Summons and subpoenas both play crucial roles in the judicial process but serve different purposes: one to inform and bring parties to court, the other to ensure the availability of evidence and testimony critical to justice.

Comparison Chart


A legal document initiating a lawsuit and requiring the defendant's response.
A legal order compelling someone to appear in court or produce documents.


To notify the defendant of a legal action and to summon them to court.
To obtain testimony or evidence from a witness or to compel evidence production.


Defendants in a lawsuit.
Any individual or entity with relevant information or evidence.

Time of Issuance

At the beginning of a legal proceeding.
At any point during a legal proceeding when evidence is needed.

Consequences of Non-Compliance

Possible default judgment against the defendant.
Contempt of court, which may result in fines or imprisonment.

Compare with Definitions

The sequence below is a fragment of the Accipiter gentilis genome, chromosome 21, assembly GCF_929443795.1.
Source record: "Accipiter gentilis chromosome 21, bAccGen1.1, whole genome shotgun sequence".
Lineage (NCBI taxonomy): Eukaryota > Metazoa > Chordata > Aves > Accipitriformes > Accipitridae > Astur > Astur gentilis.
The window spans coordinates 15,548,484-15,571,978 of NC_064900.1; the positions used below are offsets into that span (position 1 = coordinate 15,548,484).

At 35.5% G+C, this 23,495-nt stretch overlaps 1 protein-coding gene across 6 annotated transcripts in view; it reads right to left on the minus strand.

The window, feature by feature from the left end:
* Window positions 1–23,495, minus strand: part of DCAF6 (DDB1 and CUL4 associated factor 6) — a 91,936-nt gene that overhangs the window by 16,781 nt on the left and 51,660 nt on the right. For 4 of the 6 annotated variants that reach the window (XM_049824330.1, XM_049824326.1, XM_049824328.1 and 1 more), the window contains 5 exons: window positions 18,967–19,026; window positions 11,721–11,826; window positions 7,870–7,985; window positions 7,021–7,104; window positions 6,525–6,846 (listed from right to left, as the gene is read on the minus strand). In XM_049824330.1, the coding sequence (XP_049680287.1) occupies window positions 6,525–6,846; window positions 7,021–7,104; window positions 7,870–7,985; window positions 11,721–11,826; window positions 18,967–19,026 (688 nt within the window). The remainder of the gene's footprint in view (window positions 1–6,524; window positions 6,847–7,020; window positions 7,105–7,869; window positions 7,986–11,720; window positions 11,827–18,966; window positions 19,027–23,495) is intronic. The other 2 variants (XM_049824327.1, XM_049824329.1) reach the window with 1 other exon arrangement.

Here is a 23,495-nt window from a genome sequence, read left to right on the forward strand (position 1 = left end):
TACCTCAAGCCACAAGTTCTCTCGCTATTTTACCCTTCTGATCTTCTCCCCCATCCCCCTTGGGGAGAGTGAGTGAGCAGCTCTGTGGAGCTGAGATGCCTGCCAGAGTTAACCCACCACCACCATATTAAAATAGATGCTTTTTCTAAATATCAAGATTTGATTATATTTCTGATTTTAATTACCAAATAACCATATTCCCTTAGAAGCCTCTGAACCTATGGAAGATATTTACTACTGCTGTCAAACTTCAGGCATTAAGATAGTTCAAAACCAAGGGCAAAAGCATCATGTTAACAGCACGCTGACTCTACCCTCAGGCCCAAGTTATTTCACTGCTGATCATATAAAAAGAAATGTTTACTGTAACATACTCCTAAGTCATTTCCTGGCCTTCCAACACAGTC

Issued by a court to a defendant in civil cases.
The summons detailed the claims against her.


A court order to testify or present evidence.
He was served a subpoena to appear in court next month.


A legal document formally starting a legal proceeding and requiring a response.
He received a summons for jury duty.


Essential for gathering evidence.
The subpoena helped procure documents crucial for the case.


Must be formally served to the defendant.
A process server delivered the summons to his house.


Used in both civil and criminal cases.
The prosecutor issued a subpoena for the surveillance videos.


Requires action by the recipient.
After getting the summons, she contacted her lawyer to prepare a response.